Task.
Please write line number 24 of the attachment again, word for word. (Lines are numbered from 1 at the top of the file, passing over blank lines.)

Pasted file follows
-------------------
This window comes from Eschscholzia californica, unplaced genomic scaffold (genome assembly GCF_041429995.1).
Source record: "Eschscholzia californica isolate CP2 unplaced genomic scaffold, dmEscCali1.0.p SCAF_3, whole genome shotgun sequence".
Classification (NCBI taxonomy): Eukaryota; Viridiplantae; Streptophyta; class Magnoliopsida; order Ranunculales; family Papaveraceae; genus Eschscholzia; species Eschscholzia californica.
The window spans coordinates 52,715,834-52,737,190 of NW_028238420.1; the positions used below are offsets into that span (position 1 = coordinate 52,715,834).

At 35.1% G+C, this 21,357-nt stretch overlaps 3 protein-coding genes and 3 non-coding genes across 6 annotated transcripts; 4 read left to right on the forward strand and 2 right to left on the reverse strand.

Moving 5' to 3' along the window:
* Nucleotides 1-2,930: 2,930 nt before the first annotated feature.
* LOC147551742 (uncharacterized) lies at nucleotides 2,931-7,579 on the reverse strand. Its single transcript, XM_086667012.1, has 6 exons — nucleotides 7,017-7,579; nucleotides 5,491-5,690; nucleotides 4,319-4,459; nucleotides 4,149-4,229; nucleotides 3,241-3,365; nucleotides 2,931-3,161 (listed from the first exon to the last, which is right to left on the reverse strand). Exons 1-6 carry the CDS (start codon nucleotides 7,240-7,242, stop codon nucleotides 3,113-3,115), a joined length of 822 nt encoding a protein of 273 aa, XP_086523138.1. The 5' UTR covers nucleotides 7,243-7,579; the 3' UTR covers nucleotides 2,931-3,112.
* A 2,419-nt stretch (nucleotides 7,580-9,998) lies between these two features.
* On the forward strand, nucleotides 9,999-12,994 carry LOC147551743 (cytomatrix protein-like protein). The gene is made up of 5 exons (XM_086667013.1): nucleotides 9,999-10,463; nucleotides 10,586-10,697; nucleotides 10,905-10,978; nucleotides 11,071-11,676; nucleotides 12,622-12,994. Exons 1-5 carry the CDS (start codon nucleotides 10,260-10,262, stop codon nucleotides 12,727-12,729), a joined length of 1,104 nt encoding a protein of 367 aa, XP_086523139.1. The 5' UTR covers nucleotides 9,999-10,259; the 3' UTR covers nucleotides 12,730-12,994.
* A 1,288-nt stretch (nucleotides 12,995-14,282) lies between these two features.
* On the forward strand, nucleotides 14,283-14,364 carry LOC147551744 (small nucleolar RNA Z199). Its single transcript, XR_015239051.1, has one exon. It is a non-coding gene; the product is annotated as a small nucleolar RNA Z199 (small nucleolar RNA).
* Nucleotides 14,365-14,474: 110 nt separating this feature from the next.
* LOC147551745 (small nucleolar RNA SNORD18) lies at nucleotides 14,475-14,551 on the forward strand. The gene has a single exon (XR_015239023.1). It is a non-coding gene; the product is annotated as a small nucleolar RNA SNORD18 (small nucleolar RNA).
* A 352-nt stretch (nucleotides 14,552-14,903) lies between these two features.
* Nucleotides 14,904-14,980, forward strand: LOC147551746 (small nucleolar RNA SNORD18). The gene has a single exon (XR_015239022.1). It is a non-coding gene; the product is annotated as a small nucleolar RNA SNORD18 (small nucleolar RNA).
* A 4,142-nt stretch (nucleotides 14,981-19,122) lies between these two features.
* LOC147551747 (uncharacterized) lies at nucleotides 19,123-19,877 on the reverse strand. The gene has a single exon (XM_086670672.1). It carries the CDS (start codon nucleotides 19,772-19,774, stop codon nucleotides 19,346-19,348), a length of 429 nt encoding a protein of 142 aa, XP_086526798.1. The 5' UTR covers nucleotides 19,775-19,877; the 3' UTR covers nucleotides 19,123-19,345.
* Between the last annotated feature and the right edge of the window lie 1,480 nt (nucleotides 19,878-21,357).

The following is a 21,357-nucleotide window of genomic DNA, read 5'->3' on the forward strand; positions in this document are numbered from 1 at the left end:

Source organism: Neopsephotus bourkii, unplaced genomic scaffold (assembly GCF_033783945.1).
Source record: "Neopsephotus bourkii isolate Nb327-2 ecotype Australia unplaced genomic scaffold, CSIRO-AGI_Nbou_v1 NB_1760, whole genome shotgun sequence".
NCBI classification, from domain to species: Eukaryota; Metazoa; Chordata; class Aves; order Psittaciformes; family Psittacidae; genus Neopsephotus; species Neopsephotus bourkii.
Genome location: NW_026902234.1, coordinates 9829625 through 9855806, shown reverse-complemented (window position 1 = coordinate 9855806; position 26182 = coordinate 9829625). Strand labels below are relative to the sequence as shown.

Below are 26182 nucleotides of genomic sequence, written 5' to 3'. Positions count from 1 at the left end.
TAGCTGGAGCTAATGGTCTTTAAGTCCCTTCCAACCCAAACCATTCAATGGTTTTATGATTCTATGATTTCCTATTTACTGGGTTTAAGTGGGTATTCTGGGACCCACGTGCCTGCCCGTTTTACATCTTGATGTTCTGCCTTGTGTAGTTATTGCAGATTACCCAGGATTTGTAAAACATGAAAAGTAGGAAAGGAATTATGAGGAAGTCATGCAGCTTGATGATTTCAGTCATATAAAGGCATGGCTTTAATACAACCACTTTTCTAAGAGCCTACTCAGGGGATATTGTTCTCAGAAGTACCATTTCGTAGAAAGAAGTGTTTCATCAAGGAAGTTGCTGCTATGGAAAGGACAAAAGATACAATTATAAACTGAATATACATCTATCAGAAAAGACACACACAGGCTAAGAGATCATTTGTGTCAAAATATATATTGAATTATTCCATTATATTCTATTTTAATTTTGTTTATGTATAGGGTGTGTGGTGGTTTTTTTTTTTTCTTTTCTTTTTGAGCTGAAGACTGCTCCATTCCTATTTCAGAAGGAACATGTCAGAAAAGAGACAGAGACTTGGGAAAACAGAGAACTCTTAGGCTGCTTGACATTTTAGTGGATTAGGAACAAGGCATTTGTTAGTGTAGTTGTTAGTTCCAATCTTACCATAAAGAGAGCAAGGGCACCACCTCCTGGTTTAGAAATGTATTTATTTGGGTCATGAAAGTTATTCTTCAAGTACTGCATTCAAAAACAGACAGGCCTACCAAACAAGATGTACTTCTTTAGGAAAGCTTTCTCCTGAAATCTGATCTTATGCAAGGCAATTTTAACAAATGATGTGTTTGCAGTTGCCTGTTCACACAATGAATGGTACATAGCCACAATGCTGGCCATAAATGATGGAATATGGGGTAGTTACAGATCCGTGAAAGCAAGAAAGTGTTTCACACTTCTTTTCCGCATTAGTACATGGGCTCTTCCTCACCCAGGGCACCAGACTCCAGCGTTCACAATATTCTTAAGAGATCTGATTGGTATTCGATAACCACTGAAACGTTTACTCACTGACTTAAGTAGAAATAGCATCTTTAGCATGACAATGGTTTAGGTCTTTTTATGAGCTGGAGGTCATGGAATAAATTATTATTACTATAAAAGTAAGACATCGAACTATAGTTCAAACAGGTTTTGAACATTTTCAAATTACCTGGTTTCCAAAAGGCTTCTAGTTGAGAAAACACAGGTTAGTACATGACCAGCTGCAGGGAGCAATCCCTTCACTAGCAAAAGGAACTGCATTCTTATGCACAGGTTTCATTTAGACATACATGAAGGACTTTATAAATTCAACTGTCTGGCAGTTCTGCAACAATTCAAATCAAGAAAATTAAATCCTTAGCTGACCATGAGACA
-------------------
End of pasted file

Genome location: NW_026902234.1, coordinates 9829625 through 9855806, shown reverse-complemented (window position 1 = coordinate 9855806; position 26182 = coordinate 9829625). Strand labels below are relative to the sequence as shown.